CDC Warns Alcoholism Could Break Our Bank

Last updated on November 4th, 2019

We all know that alcohol abuse can have serious consequences to our health and well-being, but did you ever take a moment to consider what impact it could be having on our economy?

In a new study published by the Centers for Disease Control and Prevention (CDC), researchers looked at how much of a financial impact over-drinking has had on the U.S. economy and, quite frankly, the numbers are staggering.

The Shocking Price of Drinking

In 2010 alone, over-consumption of alcohol lead to a $249 billion price tag for the country, with over $100 billion of that cost being paid by the government.

The $249 billion cost of over-drinking in 2010 was $25.5 billion more than it was in 2006, at $223.5 billion. What could be costing the government so much when people drink more than they can handle? When adding up the costs, the CDC looked at incidents such as medical expenses, damages incurred through crime, and loss of productivity at work.

While they were able to track many of these things, researchers believe the true cost of over-drinking to the economy is far higher, as many incidents are never reported.

The Price-Per-State

On a state-wide level, the CDC specifically explored the drinking habits and consequences of Nebraska’s residents.

In 2013, youths and adults were taken into consideration for a survey that revealed Nebraska to be the ninth highest state in the country for binge drinking, with four cities ranking in the top twenty cities in the US for over-consumption of alcohol. Not only does this survey expose a serious public health issue, it indicates huge costs for the state, as well.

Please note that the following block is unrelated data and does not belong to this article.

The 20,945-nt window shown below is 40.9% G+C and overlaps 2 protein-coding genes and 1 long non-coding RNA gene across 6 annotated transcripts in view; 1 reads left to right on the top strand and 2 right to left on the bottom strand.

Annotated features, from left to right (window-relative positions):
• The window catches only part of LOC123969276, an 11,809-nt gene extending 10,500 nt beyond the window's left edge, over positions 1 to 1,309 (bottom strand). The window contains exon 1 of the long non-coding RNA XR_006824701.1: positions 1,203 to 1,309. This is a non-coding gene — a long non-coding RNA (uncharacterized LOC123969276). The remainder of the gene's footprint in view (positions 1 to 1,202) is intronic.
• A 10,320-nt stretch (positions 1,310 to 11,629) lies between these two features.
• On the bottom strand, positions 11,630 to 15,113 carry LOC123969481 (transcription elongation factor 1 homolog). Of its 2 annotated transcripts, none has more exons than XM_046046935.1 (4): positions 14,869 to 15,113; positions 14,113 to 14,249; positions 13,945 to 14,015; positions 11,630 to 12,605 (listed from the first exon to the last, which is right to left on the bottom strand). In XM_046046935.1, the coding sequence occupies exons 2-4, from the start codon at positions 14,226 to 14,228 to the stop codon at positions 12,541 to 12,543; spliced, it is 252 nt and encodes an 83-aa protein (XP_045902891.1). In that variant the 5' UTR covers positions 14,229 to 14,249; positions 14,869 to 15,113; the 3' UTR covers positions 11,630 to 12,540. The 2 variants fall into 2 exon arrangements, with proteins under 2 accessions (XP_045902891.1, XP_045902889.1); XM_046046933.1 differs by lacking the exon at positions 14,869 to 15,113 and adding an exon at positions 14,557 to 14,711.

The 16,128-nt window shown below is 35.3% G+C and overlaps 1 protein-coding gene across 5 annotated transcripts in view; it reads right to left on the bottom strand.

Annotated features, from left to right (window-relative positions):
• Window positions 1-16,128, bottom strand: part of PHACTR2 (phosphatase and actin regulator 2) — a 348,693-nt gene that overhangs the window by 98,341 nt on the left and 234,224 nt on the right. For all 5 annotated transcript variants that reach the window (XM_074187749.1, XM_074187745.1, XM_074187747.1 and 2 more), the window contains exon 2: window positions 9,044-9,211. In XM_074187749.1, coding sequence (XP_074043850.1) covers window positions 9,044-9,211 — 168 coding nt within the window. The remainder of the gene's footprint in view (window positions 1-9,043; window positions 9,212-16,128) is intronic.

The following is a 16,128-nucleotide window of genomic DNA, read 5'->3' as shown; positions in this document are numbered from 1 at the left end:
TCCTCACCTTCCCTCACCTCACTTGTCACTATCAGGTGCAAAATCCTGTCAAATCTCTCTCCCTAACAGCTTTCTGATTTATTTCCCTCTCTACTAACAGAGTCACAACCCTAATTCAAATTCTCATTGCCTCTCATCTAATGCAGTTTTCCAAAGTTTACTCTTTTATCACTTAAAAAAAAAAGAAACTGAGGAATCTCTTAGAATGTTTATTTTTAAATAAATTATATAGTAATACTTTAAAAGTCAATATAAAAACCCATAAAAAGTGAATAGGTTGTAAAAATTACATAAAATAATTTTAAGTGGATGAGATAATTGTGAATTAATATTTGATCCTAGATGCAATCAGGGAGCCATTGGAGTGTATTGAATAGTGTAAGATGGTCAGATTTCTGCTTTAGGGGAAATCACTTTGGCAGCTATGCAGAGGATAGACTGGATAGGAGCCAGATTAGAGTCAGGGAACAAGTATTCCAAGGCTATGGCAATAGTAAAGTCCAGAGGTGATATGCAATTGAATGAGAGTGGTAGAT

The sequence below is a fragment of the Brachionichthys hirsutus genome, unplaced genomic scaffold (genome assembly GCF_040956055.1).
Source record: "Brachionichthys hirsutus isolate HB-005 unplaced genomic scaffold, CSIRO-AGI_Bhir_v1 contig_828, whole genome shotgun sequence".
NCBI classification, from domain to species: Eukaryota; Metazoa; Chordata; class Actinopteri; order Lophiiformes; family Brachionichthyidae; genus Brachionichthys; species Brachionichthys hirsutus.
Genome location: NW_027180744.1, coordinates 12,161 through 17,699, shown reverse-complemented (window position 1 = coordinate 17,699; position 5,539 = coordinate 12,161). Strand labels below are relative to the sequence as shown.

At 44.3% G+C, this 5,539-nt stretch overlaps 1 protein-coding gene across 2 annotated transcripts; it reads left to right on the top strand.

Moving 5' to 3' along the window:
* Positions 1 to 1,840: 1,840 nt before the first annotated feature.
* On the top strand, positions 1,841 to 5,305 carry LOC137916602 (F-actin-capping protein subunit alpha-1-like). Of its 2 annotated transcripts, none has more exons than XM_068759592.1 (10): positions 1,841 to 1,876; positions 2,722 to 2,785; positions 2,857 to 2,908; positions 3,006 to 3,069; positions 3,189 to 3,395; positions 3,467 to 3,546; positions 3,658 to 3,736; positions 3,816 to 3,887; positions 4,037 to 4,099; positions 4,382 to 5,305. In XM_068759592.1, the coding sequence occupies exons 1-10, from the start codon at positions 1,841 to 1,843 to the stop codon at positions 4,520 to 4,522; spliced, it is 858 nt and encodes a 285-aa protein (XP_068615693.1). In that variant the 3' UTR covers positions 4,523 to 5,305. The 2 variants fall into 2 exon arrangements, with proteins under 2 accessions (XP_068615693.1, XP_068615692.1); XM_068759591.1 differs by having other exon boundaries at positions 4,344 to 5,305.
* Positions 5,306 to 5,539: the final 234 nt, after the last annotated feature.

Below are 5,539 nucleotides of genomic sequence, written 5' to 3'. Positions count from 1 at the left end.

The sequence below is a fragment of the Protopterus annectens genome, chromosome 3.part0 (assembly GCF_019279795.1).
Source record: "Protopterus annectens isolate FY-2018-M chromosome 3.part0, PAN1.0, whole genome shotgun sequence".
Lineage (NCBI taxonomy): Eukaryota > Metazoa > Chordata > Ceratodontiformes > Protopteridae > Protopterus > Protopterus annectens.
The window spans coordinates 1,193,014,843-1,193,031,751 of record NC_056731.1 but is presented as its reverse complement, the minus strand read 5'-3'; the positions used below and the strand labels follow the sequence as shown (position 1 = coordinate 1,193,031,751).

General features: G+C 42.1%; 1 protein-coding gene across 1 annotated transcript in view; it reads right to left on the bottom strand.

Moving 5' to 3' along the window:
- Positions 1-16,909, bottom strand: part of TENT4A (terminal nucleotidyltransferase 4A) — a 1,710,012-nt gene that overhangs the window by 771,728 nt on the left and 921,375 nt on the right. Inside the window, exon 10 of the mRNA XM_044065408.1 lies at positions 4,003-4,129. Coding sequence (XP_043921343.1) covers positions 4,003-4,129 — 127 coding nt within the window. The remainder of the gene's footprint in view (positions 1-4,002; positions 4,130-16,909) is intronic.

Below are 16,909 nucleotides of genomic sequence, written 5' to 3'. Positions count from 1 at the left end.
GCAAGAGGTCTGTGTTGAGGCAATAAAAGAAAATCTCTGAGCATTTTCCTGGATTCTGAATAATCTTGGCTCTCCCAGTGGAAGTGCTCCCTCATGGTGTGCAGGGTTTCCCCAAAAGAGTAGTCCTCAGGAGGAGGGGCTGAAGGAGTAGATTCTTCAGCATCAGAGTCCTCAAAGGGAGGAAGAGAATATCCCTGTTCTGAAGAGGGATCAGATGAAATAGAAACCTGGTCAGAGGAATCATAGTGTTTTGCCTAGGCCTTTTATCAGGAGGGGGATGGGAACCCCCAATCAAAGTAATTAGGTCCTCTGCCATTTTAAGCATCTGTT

Over the course of four years, from 2006 to 2010, the costs of over-drinking to Nebraska increased by almost $50 million. The state government paid over $491 million of the $1.16 billion that went towards excessive drinking costs. Researchers estimate that three-quarters of those costs were due to binge drinking by both men and women.

The Nebraska Liquor Control Commission released data in 2010 that indicates only 5.6 percent of the state’s cost of consequences to drinking were covered by taxes on alcohol sold.

Cutting Costs and Saving Lives

What can be done to help remedy this situation? Researchers have identified two problems that need to be addressed:

  • The first issue at hand is the dangerous drinking habits that are leading to such high financial and emotional costs for individuals and the state.
  • The second issue is how to cover the incredibly high costs that are being incurred. In order to cover some of the expenses, initiatives such as increasing taxes on alcohol would raise more funds. These extra funds could be used to support public health programs, policies that target risky drinking behaviors and hopefully prevent some of these dangerous alcohol-related consequences in the first place.

Additional Reading: Breaking the Bank: The Hidden Costs of Addiction

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